Does Santa Claus exists; or as some prefer to put the question: Is the world an illusion?

Yes is the answer. I don’t necessarily understand the word illusion as being a false idea or belief, rather I claim that illusions are not false per se.

Allow me to clarify. I don’t believe that the world is given, I doubt that an unchangeable certainty exists, save that we shall all die one day. I don’t believe that empiricism can be reduced to what can be observed, that is to say something which can be weighed  (e.g. chairs or tables) or measured (e.g. the distance to a chair). Rather, like the French philosopher Gilles Deleuze, I concur with the idea that what we call empirical might also be subjective, even illusionary, like a thought, a hallucination, or a picture. In that sense, an illusion can be seen as a force that works within the real, making the real more real or enhancing the world. 

Another way of saying this would be to claim that Harry Potter, Santa Claus, a unicorn or flying dragons are real. They all exist, not only in the sense that it makes sense for me to mention them here, but they can also serve as a way of understand or describing aspects of this world. Harry Potter is just as real as black holes! Or take money—a rather useless piece of paper or digital number in your account—many people believe in the value of money because it works. I can change a five Euro note into six beers or three red roses. Actually, money is just as real as Santa Claus! Just by writing and sending him a letter, many children experience that he works. Just by buying presents, many parents confirm his existence.

Whether the world is an illusion or not is a metaphysical question, a metaphysics of being versus one of becoming. According to Popper, metaphysical questions can’t be proved, only be more or less convincing answered based on our experiences—including one that takes illusions or hallucinations serious. Furthermore, there are also some practical consequences related to our metaphysical belief. For example, a too rigid belief in a given world architecture, easily leads to stubborn attitude toward being true or false, right or wrong. Perhaps what we witness in today’s  identity politics, exclusive moralism, and fanaticism?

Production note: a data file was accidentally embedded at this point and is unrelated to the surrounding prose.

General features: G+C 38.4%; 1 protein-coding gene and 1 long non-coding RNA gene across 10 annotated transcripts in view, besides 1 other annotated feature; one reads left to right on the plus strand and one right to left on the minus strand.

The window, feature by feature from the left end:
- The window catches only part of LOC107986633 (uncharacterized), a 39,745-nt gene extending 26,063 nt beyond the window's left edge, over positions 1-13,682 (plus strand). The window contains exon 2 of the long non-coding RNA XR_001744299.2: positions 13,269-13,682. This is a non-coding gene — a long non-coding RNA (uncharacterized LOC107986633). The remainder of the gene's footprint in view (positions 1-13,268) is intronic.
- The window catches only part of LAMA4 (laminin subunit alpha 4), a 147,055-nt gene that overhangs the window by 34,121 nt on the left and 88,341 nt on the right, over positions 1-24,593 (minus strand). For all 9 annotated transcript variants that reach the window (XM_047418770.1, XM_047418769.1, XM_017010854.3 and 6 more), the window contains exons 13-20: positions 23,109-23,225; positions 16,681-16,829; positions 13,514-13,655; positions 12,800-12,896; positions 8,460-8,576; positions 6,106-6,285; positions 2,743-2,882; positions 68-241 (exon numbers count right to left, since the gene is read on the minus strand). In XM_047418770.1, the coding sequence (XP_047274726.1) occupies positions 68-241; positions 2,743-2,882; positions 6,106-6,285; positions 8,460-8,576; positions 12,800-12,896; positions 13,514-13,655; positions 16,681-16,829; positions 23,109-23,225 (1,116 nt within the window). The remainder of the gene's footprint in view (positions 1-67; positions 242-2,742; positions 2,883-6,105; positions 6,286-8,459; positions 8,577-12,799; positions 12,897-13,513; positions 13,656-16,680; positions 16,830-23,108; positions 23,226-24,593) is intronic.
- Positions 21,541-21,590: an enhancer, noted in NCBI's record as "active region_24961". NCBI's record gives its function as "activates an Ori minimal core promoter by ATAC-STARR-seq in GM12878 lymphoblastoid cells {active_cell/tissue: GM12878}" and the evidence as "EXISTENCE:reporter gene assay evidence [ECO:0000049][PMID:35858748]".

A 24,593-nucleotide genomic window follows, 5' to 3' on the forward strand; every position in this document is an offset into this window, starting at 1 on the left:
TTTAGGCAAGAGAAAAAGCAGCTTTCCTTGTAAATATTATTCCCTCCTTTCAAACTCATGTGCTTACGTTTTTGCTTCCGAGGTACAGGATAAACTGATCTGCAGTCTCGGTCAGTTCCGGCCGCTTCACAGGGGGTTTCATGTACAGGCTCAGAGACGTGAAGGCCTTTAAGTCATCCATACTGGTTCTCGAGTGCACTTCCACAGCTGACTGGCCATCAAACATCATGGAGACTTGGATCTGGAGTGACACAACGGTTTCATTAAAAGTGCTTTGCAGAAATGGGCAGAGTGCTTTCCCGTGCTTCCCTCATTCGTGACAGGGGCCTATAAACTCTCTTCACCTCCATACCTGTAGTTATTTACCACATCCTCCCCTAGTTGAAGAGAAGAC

A metaphysic of becoming is more humble, when various potentials, movements, hallucinations, or illusions are actualized (and accepted) as real due to their capacity to change how we see and understand reality. If I’m right about this illusion, assuming that is even possible, then it confirms that life as such can never be owned or grasped fully. All we can do is make room for that which brings life—and here illusions are just as powerful as hardcore science.